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BR Physics Chapter 1 Passage 4 Question 25

Discussion in 'MCAT Study Question Q&A' started by getfat, 05.13.14.

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  1. getfat

    getfat 2+ Year Member

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    Hey guys, just needed a little clarification.

    25.Not correcting for wind resistance when evaluating the results of the experiment would lead to a value for the gravitational force constant that is too:
    A. large. The standard deviation in the raw data would be affected by the presence of wind resistance.
    B. large. The standard deviation in the raw data would not be affected by the presence of wind resistance.
    C. small. The standard deviation in the raw data would be affected by the presence of wind resistance.
    D. small. The standard deviation in the raw data would not be affected by the presence of wind resistance.

    The answer is D , and the explanation is:
    Wind resistance opposes the direction of the motion (it always opposes the velocity of a moving object). This means that there is an upward force on the ball as it undergoes free fall, resulting in a reduced overall downward force. The time it would take for the ball to fall is increased because of wind resistance leading to lower calculated value for the acceleration, so the value of g would be underestimated if you failed to correct for wind resistance. This eliminates choices A and B. The effect of wind resistance would be uniform across the data, because it increases as velocity increases. This means that no variation in the standard deviation should be observed beyond that of human error, so rule out choice C in favor of choice D. The best answer is choice D.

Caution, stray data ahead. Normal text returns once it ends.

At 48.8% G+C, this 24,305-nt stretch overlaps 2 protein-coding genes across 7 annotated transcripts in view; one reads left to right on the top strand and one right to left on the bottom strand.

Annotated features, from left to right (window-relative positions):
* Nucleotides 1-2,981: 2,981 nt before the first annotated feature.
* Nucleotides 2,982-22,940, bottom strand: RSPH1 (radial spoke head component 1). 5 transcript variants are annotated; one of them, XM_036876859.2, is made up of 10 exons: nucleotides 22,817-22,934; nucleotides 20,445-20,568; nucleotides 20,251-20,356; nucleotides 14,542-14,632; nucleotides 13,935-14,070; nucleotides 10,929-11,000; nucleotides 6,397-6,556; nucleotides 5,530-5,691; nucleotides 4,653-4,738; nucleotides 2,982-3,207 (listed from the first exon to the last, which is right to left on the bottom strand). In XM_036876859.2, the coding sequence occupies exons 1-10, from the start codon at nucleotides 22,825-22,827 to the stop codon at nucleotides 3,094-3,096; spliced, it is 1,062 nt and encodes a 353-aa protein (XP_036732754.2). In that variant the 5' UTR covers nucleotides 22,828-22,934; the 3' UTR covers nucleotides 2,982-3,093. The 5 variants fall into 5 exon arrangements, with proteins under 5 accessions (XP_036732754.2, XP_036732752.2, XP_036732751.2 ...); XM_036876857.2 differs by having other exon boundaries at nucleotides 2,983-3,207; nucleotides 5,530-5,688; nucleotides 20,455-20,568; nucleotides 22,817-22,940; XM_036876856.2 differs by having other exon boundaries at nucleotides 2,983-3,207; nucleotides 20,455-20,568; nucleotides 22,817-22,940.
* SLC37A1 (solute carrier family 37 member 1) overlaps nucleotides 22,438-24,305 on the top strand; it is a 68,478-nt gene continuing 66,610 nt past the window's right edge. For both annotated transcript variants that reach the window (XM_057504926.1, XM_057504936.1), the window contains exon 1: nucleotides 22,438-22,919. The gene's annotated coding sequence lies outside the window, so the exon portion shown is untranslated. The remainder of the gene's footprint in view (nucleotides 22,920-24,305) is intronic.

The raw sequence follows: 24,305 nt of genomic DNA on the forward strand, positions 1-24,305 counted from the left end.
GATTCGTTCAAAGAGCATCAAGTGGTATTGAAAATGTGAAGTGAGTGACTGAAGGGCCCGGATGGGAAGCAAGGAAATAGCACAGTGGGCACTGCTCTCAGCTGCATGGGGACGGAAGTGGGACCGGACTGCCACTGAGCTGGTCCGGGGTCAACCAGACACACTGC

What is confusing me about this question is that I would assume without calculating wind resistance, the gravitational force would be OVERESTIMATED because wind resistance opposes gravity. So it would be LARGE.

    Thanks a lot in advance!
     
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  3. syoung

    syoung MS-3 5+ Year Member

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    y = .5gt^2 if no initial velosity (dropping a ball)
     
  4. BerkReviewTeach

    BerkReviewTeach Company Rep & Bad Singer Exhibitor 7+ Year Member

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    Think about the time it would take to fall in a vacuum versus with wind resistance. The upward drag force slows the object down and it takes longer to fall and doesn't reach as high of a speed at impact. if you just consider the units of a (m/s^2) then as time goes up, you have a large denominator and therefore a smaller a. You can also consider the definition where a = [delta]v/time. With a drag force, the [delta]v is smaller (it doesn't speed up as much) and the time to experience this reduced change in velocity is greater, so with [delta]v being small and t being bigger, the a must become lower.

    To visualize, take it to extremes. Drop a golf ball in air and then drop it through water. There is also the buoyant force now at play, but the point being made by this visual is that when there is a force opposing gravity, a falling object will not speed up as readily (i.e., it has a reduced acceleration).
     
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